In March of 2016, Harrison & Hull attorneys Richard Harrison and Rocio Gosewehr defended their client Guadalupe Padilla in the 193rd District Court, Judge Carl Ginsberg presiding. They won the day with a $0 judgement against Ms. Padilla. 

Facts + Allegations

As reported by Verdict Search, on June 27, 2013, plaintiff Nina D. White, 33, was driving a 1998 Buick Century sedan with her son, age 7, on northbound Hampton Road in Dallas. She stopped at a red light in the left-turn lane at Davis Street. Guadalupe Padilla, in a 2006 Chevrolet Avalanche, stopped behind her and then rear-ended her. White sued Padilla for negligently rear-ending her. Prior to trial, Padilla stipulated to liability.

Injuries / Damages

White claimed headaches and neck and back injuries, including disc herniations and protrusions, and her son claimed back pain. They went to a chiropractic clinic on the day after the accident. The clinic would not treat the boy because of his age, but White underwent physical therapy and chiropractic care.

Three days after the accident, she went to the emergency room and complained of head and neck pain. CT scans of the head and cervical spine were unremarkable, and she was prescribed medication for pain.

On July I8, White resumed treating at the chiropractic clinic, and her treatment continued through the end of August. In September, she started physical therapy at a different clinic, where she treated until Feb. 24, 2014. She also underwent cervical trigger point injections, on Feb. I 9.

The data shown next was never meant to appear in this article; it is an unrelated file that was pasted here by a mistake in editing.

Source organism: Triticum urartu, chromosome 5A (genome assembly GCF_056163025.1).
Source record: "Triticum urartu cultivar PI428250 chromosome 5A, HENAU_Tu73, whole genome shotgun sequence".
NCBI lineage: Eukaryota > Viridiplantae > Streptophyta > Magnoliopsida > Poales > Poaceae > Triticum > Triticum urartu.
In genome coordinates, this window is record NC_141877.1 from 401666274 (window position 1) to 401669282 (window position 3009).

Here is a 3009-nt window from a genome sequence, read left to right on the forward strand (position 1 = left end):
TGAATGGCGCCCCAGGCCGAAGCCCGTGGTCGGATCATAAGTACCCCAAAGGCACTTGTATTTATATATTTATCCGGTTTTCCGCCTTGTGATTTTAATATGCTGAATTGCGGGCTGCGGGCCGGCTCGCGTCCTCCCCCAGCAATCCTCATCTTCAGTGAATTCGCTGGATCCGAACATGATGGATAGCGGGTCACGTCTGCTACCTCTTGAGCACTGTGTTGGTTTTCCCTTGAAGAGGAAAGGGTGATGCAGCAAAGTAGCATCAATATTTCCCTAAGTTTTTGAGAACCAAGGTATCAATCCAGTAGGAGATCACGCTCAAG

At trial, White’s chiropractor opined that the disc protrusions and herniations were caused by the accident. White claimed that the impact was very hard and that it caused visible damage to the bumpers of both vehicles. She sought a little more than $19,000 for her past medical bills and sought $987.39 for her son’s past medical bills. She also sought damages for her own future medical bills and her own past and future physical pain, mental anguish and physical impairment.

The defense denied that the accident was the cause of White’s injuries, if any. Padilla said that, when she took her foot off-her brake, her vehicle rolled into the plaintiffs’ rear bumper at less than 5 mph, causing a very minor impact. She said she could not see any damage [to the vehicles].

The defense expert, a chiropractor, also testified on accident reconstruction and biomechanics issues, opining that Padilla was going Jess than 5 mph at impact and that the plaintiffs could not have sustained any significant injury in the accident.